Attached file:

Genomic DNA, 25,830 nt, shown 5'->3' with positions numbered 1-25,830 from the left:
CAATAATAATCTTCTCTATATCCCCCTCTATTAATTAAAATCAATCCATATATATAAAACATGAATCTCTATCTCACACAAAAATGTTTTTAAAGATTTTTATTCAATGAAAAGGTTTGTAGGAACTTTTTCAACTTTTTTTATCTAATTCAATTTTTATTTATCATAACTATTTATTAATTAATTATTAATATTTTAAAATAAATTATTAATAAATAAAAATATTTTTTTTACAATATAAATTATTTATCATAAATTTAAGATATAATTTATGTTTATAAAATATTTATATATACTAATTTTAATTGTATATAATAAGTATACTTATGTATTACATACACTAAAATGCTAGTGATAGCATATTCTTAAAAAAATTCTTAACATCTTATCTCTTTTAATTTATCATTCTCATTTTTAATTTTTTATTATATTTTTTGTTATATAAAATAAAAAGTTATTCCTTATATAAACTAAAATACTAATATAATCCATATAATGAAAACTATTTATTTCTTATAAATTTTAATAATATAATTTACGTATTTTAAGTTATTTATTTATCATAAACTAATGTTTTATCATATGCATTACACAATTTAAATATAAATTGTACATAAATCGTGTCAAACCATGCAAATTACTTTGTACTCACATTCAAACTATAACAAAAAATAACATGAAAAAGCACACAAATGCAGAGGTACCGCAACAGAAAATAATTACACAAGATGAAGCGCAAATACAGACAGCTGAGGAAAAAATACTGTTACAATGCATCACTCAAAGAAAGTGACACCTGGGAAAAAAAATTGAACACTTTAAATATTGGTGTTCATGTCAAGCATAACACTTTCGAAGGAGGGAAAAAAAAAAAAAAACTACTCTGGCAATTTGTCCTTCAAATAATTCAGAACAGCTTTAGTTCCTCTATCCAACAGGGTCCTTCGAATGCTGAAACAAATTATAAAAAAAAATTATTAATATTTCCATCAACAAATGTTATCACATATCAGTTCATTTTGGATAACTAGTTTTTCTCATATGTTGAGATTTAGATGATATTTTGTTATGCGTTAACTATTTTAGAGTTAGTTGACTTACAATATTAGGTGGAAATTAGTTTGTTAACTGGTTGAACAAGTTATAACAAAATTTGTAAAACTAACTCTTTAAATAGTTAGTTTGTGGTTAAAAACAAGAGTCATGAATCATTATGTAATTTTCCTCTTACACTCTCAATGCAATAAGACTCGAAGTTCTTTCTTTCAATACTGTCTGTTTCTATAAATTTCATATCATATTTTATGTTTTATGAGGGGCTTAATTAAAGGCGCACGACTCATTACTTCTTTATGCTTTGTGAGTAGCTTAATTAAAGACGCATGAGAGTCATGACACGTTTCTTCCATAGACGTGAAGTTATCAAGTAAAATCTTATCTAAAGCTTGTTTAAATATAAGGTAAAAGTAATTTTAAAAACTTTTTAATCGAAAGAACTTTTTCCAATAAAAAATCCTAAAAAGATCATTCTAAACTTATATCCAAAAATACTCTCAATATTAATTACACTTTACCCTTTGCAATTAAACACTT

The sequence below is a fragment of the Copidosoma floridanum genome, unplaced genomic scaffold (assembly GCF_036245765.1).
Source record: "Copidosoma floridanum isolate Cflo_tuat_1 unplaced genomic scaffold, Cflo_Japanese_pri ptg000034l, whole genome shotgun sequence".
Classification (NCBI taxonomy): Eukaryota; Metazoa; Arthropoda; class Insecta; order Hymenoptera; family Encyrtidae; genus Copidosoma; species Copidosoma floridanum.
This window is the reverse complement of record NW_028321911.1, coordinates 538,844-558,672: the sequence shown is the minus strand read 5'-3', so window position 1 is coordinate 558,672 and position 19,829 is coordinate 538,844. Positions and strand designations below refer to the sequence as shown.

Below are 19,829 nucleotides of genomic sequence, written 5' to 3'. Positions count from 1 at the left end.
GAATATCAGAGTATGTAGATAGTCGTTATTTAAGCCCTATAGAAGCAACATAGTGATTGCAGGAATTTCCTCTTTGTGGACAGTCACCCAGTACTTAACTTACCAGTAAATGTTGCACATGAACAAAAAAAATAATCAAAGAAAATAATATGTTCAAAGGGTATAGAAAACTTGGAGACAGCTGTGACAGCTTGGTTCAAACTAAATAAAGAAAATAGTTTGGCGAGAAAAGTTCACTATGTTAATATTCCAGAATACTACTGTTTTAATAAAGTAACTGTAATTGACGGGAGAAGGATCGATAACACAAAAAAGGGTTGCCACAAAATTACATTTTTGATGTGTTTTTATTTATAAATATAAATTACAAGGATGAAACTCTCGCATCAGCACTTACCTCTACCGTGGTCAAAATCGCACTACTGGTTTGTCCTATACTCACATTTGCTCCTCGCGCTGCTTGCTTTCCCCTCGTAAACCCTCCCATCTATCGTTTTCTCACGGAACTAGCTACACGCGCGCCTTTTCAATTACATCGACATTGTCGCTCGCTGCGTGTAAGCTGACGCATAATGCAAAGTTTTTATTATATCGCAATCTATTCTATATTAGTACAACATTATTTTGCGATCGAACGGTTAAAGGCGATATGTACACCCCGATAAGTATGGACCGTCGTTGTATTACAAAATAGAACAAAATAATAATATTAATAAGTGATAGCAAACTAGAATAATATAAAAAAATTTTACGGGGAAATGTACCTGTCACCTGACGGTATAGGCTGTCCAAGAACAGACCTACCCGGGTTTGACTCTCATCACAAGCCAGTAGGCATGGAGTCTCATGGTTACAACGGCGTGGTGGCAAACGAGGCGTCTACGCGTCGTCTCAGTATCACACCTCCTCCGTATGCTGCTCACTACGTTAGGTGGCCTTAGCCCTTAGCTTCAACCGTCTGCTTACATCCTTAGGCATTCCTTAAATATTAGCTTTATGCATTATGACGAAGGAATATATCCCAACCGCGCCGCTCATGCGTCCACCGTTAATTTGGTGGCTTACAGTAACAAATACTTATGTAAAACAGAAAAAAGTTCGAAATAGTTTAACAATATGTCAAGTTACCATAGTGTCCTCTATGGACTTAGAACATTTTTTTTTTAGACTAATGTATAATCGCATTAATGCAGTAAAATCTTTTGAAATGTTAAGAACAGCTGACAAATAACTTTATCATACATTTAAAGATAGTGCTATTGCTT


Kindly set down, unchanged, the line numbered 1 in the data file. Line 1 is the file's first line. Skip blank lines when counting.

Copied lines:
Genomic DNA, 25,830 nt, shown 5'->3' with positions numbered 1-25,830 from the left: